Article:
“How do you write so much?” asked one young writer. “I struggle so hard to write for even just a few minutes everyday!”
Needless to say, there are days I really just can’t write, but I have to. So, I’ve developed a few hacks of how to do it when I just can’t.
When we read books, books with characters we love, we can learn how to write our own characters by studying what details the writers included. There are so many details about your characters you could include in a character description, but which ones do you need?
Let’s look at the advice Stephen King gives in his book On Writing: A Memoir of the Craft about good description and see if applies to Katniss Everdeen in The Hunger Games and Harry Potter in Harry Potter and the Sorcerer’s Stone.
You’ve spent countless hours pondering the plot, creating the characters’ voices, and building the perfect twist at the end that will leave readers speechless. Once everything is as good as you can make it, you publish your writing and wait. . . .
But no one reads your masterpiece.
Unfortunately, in our content-saturated age, if you don’t grab people by the throat, pull them in close, and yell, “Pay attention to me!” with your first paragraph, they won’t stick around to read the amazing story you’ve crafted. Here’s how to write an opening paragraph that will draw your readers in and keep them reading to the end.
Whether I’ve blown it at work or reacted poorly at home (hypothetically of course), I often need a fresh start. Why? Because I’m human and I have a tendency to get in a rut. Sometimes my ruts are grounded in bad habits or faulty beliefs.
It’s not great for me as a human being, but it’s terrific for fiction. The first step to making a fresh start for me or my characters? Figuring out our default settings.
Writers are thieves. Intentionally or unintentionally, we steal from other artists all the time. We can’t help but be inspired and influenced by the stories we consume. However, we can steal productively by borrowing from other works in a conscious manner.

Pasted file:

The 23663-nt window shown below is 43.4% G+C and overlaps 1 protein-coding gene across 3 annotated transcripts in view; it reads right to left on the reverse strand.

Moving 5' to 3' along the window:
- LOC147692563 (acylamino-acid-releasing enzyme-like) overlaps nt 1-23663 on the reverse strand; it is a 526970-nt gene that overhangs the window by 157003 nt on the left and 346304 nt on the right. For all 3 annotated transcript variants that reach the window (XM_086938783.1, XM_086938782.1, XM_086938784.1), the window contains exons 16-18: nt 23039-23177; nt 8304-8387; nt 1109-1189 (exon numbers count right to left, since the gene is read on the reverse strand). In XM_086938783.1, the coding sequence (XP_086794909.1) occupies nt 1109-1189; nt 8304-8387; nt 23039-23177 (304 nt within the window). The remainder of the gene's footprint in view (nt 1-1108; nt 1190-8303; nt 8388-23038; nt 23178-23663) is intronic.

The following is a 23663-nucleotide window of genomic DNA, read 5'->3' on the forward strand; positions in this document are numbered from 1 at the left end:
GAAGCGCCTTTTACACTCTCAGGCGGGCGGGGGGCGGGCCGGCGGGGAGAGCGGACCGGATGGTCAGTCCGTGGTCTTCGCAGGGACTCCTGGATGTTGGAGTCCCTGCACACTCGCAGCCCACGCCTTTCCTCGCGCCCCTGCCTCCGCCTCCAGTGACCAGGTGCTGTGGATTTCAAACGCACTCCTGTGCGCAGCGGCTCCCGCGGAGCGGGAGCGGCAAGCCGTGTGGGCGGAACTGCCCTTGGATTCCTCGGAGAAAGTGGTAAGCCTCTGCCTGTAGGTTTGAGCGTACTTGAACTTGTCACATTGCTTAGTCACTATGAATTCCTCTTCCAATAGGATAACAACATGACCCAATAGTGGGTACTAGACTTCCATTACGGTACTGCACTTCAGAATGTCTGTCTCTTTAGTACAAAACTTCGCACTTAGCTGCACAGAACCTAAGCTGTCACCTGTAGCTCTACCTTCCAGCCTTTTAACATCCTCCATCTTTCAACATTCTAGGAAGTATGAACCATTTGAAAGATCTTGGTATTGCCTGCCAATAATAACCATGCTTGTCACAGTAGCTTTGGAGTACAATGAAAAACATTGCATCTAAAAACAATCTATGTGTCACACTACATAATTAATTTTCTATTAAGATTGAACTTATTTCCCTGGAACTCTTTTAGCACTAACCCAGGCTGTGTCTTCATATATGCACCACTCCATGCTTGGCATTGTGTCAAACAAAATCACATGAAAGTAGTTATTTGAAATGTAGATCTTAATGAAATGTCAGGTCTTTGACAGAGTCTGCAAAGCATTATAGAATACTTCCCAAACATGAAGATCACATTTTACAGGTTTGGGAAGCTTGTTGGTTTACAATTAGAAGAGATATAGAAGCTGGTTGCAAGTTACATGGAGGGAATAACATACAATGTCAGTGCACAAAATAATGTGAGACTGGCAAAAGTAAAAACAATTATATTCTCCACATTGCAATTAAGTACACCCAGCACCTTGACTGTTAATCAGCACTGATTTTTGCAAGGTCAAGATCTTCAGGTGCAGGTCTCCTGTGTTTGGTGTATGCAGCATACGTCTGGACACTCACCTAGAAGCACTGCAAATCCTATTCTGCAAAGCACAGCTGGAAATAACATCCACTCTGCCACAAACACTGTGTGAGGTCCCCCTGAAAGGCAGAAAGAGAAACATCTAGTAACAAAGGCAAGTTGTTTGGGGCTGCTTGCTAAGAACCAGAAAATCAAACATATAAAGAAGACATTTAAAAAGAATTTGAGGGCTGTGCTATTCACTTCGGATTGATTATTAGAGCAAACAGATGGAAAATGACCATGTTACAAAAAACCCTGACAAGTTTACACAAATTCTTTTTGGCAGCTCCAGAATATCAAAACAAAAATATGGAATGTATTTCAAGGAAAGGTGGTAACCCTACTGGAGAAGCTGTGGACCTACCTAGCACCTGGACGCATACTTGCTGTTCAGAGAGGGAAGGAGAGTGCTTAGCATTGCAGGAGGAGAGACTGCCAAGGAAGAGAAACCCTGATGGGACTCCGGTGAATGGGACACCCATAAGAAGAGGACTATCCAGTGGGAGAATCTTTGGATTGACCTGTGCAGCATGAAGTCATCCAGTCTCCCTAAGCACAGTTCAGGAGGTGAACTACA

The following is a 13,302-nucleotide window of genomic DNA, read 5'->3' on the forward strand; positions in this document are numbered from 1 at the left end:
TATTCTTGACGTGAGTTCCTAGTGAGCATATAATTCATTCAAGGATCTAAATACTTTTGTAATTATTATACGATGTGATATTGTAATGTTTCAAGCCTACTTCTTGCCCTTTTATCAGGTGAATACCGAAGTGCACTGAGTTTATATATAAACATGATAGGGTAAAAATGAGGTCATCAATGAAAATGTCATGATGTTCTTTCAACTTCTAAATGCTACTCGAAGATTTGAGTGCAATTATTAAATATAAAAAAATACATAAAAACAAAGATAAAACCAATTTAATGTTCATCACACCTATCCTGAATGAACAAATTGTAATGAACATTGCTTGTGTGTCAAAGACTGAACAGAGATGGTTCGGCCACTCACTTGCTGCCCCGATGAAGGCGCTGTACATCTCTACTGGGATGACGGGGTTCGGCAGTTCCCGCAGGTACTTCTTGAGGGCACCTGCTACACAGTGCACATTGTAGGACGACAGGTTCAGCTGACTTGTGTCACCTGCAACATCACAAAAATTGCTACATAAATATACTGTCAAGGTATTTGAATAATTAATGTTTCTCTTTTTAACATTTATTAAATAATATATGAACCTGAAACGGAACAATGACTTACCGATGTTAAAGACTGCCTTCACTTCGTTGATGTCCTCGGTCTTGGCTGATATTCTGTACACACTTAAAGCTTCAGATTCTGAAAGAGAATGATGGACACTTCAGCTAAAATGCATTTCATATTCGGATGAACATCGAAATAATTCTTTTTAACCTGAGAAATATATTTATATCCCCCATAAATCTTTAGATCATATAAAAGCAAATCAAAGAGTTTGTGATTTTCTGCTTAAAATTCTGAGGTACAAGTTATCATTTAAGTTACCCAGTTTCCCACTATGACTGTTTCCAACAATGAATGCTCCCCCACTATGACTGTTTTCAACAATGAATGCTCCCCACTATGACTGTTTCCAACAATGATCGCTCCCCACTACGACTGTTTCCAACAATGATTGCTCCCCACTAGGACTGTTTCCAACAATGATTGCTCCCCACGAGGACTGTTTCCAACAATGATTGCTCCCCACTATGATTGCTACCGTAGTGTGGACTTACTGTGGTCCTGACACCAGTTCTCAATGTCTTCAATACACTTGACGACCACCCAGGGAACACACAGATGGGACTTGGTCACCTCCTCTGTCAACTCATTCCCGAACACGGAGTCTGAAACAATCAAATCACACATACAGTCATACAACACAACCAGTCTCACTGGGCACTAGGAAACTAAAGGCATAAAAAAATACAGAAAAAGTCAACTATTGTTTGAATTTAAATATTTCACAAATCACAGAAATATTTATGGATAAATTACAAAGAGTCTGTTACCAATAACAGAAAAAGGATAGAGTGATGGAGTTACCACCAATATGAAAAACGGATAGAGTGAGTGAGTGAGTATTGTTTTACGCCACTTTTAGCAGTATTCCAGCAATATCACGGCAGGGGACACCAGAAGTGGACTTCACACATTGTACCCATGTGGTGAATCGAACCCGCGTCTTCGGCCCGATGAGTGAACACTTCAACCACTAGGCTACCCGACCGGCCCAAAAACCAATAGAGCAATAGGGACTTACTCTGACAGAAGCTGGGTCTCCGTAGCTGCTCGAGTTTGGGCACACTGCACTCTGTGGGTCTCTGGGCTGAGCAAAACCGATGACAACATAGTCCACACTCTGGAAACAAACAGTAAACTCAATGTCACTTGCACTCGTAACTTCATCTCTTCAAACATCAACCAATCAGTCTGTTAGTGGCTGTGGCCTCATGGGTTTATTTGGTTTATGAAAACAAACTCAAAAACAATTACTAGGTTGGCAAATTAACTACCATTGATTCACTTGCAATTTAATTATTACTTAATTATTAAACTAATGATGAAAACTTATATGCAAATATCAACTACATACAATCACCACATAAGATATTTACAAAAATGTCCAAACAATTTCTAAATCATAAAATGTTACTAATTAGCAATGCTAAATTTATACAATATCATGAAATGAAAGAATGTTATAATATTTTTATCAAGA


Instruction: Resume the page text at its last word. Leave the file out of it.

Hey, you. Yes, you—the one with the storied dreams and the demanding imagination. You need to TAKE the time to write. I’m sorry to say this, but that time will never materialize on its own.
This weekend in Denver is apparently supposed to be b-e-a-utiful. Weather reports are calling for temperatures in the 60s and 70s, and it’s going to be a great weekend to spend outside in the park. The only problem with this is that I’ll be in Philadelphia during this amazing weather spot. It will not be in the 60s and 70s in Philly. It will be in the 40s. That’s further than I’d like to be from those glorious spring temperatures.
Wait. Further? Or is it farther?
If there’s one thing I’ve learned about writers, it’s that we hate public speaking. Sure, public speaking tips are helpful—but we’d rather not have to give a speech in the first place.
But if there’s one thing I’ve learned about publishing, it’s that you’d better be able to speak publicly. It’s essential for pitching your book, sitting on panels, leading author talks, and more. One of my journalist friends was even asked to give an actual commencement speech to our high school!
As an editor, point of view problems are among the top mistakes I see inexperienced writers make, and they instantly erode credibility and reader trust.
However, point of view is simple to master if you use common sense.
This post will define point of view, go over each of the major POVs, explain a few of the POV rules, and then point out the major pitfalls writers make when dealing with that point of view.
Your writing deserves an audience. But do you know who that audience is? Knowing your audience—who they are, their needs and wants—will help you write things that are meaningful and powerful to them.
Not sure who your audience is? These four questions will help you find them.